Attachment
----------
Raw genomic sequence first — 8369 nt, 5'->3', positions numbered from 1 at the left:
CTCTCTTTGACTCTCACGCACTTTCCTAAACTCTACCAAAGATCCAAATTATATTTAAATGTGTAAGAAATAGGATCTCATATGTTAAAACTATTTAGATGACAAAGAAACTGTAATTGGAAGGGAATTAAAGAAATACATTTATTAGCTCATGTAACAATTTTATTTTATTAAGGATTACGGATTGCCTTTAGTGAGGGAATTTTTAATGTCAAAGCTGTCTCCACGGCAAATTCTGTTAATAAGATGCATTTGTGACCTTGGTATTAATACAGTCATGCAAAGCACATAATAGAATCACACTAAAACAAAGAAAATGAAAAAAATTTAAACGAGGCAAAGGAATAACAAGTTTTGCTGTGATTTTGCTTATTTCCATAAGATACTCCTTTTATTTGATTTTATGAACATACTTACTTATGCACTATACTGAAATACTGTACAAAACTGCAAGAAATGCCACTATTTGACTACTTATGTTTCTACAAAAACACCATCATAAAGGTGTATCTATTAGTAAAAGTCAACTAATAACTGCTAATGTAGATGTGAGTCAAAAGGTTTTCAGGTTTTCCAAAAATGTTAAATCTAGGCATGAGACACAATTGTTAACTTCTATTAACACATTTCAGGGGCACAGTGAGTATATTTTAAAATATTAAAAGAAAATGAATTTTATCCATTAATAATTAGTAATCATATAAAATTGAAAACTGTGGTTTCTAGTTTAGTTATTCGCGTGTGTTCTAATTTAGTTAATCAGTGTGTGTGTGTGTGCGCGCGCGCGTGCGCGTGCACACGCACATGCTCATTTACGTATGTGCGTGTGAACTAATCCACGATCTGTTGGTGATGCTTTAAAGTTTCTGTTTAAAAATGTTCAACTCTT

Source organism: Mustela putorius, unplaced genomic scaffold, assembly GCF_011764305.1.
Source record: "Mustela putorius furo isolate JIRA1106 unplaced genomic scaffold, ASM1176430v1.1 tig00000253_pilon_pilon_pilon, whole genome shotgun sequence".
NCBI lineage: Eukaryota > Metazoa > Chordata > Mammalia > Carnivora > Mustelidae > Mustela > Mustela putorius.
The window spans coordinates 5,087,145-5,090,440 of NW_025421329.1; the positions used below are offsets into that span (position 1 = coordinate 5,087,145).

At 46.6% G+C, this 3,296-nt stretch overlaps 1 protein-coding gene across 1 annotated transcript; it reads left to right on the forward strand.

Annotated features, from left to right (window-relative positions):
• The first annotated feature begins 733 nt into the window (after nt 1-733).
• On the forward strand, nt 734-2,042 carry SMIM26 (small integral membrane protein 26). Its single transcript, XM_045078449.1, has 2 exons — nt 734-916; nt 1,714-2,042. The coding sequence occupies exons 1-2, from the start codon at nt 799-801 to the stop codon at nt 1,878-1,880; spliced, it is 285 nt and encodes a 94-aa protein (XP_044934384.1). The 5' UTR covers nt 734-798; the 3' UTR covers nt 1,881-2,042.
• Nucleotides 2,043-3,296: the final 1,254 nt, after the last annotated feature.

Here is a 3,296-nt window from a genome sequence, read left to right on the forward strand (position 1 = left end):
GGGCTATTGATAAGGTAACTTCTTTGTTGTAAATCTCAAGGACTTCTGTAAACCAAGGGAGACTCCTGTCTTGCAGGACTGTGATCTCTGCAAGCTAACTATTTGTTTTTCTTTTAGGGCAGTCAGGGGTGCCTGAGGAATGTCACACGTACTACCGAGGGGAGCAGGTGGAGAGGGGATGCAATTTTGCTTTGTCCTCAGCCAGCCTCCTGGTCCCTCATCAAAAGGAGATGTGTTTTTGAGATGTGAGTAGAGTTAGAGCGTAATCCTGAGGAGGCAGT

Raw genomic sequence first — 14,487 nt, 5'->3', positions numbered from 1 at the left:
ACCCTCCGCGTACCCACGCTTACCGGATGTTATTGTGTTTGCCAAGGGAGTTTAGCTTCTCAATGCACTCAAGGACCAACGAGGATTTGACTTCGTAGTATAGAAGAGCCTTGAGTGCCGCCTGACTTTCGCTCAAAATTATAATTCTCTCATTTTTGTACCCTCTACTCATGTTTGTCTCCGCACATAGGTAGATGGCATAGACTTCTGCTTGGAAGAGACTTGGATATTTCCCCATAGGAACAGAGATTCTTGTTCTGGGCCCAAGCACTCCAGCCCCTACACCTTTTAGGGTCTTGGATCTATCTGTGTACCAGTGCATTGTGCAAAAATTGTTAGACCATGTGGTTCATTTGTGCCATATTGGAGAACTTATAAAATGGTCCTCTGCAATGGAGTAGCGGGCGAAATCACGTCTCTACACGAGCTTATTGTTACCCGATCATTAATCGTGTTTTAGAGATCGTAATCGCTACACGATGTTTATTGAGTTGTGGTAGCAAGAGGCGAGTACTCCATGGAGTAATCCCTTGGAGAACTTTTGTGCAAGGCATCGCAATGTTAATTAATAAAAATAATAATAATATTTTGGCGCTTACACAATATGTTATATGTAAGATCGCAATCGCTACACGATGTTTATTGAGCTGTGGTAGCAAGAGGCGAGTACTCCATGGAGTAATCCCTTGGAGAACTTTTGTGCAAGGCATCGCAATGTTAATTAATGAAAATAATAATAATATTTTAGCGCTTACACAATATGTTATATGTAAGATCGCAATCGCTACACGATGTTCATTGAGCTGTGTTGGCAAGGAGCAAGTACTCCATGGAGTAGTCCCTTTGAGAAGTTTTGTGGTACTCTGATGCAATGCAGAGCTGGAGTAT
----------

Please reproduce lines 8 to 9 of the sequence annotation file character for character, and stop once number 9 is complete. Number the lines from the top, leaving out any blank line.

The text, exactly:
Annotated features, from left to right (window-relative positions):
• The first annotated feature begins 733 nt into the window (after nt 1-733).